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Pest NameDescription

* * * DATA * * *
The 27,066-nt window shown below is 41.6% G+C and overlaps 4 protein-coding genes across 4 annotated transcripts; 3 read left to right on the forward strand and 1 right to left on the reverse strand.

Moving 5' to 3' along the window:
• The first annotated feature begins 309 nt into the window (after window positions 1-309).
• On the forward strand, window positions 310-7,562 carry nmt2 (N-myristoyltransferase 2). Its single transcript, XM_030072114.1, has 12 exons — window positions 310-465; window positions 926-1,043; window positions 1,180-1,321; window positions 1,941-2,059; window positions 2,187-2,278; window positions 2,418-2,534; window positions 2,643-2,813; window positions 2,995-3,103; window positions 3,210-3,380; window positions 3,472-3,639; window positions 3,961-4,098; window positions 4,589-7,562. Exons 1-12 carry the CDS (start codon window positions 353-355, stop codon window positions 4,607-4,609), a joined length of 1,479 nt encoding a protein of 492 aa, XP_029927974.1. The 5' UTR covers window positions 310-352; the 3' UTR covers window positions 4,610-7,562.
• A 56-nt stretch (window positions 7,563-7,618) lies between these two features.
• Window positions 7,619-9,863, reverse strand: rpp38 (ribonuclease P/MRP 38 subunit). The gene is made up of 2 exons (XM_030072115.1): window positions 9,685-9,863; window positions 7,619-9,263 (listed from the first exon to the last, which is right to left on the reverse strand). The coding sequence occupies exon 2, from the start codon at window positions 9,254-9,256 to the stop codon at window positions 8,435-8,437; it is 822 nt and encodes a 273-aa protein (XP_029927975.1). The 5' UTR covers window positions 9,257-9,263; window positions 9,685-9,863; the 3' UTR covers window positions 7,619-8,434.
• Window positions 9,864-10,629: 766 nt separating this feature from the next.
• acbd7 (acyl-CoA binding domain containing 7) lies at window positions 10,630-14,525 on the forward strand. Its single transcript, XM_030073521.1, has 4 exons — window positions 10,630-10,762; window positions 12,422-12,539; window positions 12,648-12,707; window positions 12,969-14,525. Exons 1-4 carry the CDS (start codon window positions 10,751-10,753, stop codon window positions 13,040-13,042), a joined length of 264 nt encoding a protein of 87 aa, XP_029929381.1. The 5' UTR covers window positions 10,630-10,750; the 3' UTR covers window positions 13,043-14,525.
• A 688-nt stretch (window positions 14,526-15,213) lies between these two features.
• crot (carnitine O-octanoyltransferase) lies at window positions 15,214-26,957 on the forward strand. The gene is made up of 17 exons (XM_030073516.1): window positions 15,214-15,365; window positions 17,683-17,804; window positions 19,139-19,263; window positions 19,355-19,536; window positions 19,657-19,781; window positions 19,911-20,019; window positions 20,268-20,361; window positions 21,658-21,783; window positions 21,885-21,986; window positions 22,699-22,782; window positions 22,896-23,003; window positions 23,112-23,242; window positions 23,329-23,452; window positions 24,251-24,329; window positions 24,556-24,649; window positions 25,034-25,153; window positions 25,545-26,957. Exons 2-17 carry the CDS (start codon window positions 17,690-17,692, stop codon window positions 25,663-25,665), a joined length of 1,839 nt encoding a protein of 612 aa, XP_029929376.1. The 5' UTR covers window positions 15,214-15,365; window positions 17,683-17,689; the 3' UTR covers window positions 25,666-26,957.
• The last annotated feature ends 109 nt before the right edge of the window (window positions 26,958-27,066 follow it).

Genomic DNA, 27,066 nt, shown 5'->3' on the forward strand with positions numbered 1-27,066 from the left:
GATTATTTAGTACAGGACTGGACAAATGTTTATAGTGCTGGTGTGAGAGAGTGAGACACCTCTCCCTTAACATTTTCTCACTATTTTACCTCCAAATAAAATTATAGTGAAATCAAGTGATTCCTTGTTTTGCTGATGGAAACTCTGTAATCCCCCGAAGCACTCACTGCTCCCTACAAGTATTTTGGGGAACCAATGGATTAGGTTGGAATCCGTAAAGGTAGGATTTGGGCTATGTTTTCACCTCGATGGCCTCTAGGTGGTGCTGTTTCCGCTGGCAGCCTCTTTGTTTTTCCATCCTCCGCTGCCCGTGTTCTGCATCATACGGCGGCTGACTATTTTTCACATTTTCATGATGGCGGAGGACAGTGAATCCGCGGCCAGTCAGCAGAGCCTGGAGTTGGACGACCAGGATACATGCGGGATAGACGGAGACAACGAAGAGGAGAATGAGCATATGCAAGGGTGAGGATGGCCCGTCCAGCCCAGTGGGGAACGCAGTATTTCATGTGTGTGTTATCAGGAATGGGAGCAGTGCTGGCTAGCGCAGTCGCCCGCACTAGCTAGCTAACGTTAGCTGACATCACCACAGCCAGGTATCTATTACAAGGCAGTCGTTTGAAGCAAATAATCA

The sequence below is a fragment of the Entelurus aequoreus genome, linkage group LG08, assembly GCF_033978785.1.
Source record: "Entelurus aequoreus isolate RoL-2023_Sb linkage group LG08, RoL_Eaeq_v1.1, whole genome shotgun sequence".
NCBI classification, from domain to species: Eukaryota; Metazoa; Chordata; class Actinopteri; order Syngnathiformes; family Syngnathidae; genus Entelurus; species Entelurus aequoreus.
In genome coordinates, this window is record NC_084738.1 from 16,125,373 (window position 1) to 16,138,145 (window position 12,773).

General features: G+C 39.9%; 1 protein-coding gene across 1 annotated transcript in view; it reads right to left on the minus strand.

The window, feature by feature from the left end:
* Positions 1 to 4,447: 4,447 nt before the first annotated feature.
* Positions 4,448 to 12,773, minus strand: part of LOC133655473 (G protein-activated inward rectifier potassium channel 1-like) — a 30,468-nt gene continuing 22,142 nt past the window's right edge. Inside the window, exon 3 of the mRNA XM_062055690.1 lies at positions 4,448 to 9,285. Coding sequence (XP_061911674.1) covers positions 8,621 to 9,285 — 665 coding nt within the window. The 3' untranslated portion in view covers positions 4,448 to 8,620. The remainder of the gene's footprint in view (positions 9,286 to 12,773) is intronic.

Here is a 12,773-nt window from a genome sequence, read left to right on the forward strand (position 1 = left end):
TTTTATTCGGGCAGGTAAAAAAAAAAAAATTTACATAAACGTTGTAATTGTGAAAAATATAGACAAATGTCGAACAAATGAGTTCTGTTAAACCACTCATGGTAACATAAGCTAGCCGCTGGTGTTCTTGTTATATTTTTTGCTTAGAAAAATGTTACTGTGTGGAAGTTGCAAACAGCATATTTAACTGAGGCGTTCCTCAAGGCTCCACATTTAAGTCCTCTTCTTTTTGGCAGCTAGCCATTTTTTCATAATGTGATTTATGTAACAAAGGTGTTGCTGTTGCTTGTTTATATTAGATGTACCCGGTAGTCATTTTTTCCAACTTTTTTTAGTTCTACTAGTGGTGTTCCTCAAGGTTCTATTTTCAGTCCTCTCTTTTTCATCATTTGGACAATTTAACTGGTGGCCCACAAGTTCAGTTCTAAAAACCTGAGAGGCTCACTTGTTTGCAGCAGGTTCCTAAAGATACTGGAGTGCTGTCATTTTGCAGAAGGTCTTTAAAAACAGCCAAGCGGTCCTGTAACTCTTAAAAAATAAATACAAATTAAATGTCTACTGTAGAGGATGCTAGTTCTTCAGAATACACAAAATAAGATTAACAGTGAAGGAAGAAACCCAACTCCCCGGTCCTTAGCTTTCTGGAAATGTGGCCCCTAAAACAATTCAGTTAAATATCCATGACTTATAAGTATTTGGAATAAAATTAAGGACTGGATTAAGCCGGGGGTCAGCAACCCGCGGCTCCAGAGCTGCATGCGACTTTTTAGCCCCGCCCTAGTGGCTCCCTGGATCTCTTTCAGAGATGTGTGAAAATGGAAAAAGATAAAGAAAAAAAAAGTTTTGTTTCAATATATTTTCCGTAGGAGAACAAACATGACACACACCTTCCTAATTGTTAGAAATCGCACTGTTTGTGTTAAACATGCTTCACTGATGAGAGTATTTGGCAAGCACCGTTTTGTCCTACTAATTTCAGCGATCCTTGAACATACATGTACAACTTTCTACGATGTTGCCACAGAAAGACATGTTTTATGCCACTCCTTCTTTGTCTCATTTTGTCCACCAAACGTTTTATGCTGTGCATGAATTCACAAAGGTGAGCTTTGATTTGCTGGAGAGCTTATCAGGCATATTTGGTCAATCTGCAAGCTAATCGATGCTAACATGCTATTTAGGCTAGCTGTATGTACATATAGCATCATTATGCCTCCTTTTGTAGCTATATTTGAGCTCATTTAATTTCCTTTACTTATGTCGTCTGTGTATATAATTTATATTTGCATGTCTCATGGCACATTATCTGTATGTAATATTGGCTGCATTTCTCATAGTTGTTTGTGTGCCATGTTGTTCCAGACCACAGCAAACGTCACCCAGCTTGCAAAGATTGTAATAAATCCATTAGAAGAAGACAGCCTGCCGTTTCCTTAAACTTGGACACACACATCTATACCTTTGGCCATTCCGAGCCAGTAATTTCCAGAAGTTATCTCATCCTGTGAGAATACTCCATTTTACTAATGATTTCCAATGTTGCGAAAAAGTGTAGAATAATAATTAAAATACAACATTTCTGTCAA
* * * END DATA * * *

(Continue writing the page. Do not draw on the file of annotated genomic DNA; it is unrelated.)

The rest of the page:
Bed bugsBed bugsBed bugs are ectoparasites, which means that they feed on the outside of their host. They attack humans, bats, chickens, and occasionally other animals. Adult bed bugs are flat and small (around 1/4 inch long). They are broadly oval in shape, wingless, and typically rusty brown-red in color. Immediately after feeding, adults are more elongated and torpedo-shaped, gradually returning to their flat, oval shape as their meal is digested. Adult females lay tiny eggs that hatch into nymphs in about a week. Immature nymphs resemble adults but are smaller (less than 1/10” to about 1/4” depending on developmental stage) and lighter in color. The pale white or yellowish nymphs turn bright red after a blood meal. While nymphs need blood meals to complete their development into adults, adult bed bugs can go as long as a year without a blood meal. During the day, bed bugs hide in crevices like the cracks of the floor or bed frame, along mattress and couch seams, and behind head boards, picture frames, or wall moldings. At night, they come out of hiding to feed. Bites often occur as a row of several raised, reddened bumps. The bites may resemble those caused by mosquitoes and can be very itchy. Although bed bugs have not been known to transmit disease, the body’s reaction at the bed bug feeding site can cause welts, local inflammation and discomfort. Bed bugs move around by hitching rides or laying eggs on clothing, furniture, bedding, and baggage. While bed bugs prefer humans, they will also feed on other animals such as rats, mice, bats, and birds including swallows and chickens.